Should attendees sign good behaviour contracts?
The reports of how guests at the Presidents Club Charity Dinner in The Dorchester Hotel early in January treated the female waitresses like sex playthings have reverberated around the world. In the immediate aftermath, that annual event has been cancelled and there have been countless arguments aired as to who was really responsible.

Obviously, any of the highly paid, privileged bosses of big business, entertainment and politics who committed the harassment should have known better. One is tempted to ask if that was an unusual annual fling or whether it is typical of how the top brass in their big enterprises regard their female staff all year round.

Another interesting feature of the whole story is that the 100 or so young, attractive women who were hired to work at the event for that evening, for a fee of about £150, were obliged to sign non-disclosure clauses in their contracts to the effect that they would not speak about anything they saw or heard at the event.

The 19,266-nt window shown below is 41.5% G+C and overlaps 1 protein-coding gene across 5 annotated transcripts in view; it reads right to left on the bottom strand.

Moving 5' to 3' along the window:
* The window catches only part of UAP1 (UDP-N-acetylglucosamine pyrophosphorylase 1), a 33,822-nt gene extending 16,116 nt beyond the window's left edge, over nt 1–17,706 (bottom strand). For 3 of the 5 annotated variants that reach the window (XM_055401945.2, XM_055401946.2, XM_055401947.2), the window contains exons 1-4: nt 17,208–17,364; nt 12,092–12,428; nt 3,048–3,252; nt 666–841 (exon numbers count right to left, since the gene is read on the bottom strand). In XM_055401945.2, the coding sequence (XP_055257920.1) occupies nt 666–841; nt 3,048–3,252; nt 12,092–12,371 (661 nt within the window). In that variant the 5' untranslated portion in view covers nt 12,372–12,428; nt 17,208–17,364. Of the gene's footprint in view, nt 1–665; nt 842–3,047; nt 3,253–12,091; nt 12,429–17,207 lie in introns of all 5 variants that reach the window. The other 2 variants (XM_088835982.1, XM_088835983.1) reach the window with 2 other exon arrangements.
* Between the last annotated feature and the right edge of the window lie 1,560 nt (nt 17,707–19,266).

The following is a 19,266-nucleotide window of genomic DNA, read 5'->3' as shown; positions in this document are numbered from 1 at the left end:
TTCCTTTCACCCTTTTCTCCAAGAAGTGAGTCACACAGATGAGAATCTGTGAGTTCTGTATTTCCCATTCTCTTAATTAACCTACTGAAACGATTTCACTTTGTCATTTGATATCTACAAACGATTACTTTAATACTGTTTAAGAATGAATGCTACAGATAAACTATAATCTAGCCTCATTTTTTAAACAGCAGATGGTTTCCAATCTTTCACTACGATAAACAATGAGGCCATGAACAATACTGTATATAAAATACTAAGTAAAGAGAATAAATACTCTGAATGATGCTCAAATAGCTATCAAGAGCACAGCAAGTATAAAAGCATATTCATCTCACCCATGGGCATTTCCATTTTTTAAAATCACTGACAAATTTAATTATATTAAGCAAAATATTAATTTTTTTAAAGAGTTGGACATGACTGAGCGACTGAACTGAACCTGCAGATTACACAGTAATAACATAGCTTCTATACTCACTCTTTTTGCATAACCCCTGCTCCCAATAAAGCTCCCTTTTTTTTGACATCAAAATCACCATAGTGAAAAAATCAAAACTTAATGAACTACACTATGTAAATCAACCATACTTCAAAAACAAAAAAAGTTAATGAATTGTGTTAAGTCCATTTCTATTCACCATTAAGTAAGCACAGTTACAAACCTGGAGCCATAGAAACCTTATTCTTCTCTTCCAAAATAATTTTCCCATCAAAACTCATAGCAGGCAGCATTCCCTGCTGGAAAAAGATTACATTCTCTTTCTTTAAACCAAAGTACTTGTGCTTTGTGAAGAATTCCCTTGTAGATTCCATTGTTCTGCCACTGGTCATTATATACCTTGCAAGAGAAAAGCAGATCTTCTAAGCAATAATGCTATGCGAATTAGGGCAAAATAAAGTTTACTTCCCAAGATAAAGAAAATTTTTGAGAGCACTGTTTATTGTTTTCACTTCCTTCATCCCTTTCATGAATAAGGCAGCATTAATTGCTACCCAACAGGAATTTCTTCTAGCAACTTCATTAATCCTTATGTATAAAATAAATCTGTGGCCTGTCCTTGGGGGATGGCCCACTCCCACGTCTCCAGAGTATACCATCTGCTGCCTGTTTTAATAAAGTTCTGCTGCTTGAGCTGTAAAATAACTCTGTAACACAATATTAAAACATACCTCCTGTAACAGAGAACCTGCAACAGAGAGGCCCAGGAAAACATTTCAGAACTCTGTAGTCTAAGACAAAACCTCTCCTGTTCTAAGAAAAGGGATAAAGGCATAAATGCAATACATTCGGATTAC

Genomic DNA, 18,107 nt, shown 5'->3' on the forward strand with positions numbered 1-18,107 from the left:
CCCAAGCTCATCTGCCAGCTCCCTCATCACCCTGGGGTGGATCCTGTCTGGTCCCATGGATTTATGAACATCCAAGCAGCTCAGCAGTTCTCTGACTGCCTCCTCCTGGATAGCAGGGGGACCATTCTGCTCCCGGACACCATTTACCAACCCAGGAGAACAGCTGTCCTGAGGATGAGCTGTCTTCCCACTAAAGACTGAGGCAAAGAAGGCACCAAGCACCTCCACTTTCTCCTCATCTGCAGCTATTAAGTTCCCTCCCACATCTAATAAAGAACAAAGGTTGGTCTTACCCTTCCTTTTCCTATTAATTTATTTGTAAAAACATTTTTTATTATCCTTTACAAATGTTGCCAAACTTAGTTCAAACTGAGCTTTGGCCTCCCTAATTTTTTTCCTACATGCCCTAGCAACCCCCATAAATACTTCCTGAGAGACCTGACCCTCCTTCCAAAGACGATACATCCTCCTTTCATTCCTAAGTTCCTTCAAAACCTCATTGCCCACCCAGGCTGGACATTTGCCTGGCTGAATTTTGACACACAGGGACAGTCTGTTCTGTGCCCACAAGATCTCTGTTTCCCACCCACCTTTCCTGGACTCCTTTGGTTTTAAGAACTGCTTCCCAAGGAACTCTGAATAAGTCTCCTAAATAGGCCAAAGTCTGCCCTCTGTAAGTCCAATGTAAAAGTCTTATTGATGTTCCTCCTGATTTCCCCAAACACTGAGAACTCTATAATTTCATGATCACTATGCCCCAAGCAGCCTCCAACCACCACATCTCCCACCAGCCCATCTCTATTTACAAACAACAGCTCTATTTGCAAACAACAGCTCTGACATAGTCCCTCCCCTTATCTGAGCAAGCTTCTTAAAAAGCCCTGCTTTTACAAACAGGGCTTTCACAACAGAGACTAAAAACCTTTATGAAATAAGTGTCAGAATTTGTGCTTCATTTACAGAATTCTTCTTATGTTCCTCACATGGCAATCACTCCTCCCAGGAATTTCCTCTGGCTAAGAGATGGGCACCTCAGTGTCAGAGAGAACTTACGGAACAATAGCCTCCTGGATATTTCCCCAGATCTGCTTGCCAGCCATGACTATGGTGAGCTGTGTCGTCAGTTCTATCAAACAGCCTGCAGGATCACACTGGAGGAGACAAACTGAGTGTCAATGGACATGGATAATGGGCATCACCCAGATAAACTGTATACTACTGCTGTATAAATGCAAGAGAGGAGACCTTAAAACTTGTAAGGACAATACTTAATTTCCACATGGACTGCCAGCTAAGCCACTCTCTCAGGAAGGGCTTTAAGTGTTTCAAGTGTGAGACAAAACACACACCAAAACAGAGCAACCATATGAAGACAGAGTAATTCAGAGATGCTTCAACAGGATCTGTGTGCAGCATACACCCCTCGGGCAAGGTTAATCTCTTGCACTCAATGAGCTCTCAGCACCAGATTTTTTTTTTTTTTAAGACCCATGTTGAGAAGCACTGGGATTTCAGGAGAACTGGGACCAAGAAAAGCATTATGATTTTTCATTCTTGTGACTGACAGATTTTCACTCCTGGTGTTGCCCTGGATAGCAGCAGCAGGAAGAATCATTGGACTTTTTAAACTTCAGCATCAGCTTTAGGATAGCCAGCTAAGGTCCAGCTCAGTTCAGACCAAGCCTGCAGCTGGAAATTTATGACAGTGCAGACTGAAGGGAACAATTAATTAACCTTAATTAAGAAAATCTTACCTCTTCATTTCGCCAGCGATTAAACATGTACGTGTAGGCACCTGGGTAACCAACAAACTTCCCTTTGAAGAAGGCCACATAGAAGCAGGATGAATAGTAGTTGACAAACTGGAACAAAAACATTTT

This could be interpreted as meaning that the diners could do anything or say anything without fear of any bad publicity or come-back.

The question then arises as to why the young women employees had to agree to say nothing, whilst the members of the Presidents Club did not have to agree to behave correctly.

Perhaps, in future, event organisers should ask their delegates and guests to sign an agreement that they will not take advantage of the junior staff employed to serve them. Obviously, good behaviour cannot always be taken for granted.